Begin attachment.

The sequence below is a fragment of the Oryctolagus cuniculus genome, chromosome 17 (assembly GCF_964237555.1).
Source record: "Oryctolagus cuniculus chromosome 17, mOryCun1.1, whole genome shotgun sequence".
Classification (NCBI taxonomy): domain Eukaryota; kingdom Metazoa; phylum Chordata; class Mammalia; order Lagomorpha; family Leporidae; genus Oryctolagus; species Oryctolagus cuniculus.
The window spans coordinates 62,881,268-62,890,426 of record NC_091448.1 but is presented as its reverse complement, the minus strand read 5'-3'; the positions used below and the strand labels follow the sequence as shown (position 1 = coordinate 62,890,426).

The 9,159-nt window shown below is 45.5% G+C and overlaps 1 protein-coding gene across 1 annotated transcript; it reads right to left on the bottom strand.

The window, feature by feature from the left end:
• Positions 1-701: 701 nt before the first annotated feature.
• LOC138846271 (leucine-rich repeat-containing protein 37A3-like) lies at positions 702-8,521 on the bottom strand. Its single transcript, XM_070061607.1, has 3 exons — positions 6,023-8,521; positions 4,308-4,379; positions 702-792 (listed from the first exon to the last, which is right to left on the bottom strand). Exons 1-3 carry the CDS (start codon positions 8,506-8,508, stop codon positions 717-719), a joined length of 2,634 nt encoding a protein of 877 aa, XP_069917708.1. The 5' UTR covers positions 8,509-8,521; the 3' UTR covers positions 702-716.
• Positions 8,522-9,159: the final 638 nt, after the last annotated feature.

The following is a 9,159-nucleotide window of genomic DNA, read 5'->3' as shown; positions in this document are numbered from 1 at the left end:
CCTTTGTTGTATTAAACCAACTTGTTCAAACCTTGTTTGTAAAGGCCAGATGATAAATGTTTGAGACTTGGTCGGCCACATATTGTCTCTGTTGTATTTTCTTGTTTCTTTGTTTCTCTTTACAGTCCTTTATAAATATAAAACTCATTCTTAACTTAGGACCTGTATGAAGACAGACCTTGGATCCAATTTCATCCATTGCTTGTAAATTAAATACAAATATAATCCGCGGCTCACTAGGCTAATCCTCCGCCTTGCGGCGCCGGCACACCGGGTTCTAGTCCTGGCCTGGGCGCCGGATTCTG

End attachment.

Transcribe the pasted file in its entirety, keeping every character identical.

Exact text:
The sequence below is a fragment of the Oryctolagus cuniculus genome, chromosome 17 (assembly GCF_964237555.1).
Source record: "Oryctolagus cuniculus chromosome 17, mOryCun1.1, whole genome shotgun sequence".
Classification (NCBI taxonomy): domain Eukaryota; kingdom Metazoa; phylum Chordata; class Mammalia; order Lagomorpha; family Leporidae; genus Oryctolagus; species Oryctolagus cuniculus.
The window spans coordinates 62,881,268-62,890,426 of record NC_091448.1 but is presented as its reverse complement, the minus strand read 5'-3'; the positions used below and the strand labels follow the sequence as shown (position 1 = coordinate 62,890,426).

The 9,159-nt window shown below is 45.5% G+C and overlaps 1 protein-coding gene across 1 annotated transcript; it reads right to left on the bottom strand.

The window, feature by feature from the left end:
• Positions 1-701: 701 nt before the first annotated feature.
• LOC138846271 (leucine-rich repeat-containing protein 37A3-like) lies at positions 702-8,521 on the bottom strand. Its single transcript, XM_070061607.1, has 3 exons — positions 6,023-8,521; positions 4,308-4,379; positions 702-792 (listed from the first exon to the last, which is right to left on the bottom strand). Exons 1-3 carry the CDS (start codon positions 8,506-8,508, stop codon positions 717-719), a joined length of 2,634 nt encoding a protein of 877 aa, XP_069917708.1. The 5' UTR covers positions 8,509-8,521; the 3' UTR covers positions 702-716.
• Positions 8,522-9,159: the final 638 nt, after the last annotated feature.

The following is a 9,159-nucleotide window of genomic DNA, read 5'->3' as shown; positions in this document are numbered from 1 at the left end:
CCTTTGTTGTATTAAACCAACTTGTTCAAACCTTGTTTGTAAAGGCCAGATGATAAATGTTTGAGACTTGGTCGGCCACATATTGTCTCTGTTGTATTTTCTTGTTTCTTTGTTTCTCTTTACAGTCCTTTATAAATATAAAACTCATTCTTAACTTAGGACCTGTATGAAGACAGACCTTGGATCCAATTTCATCCATTGCTTGTAAATTAAATACAAATATAATCCGCGGCTCACTAGGCTAATCCTCCGCCTTGCGGCGCCGGCACACCGGGTTCTAGTCCTGGCCTGGGCGCCGGATTCTG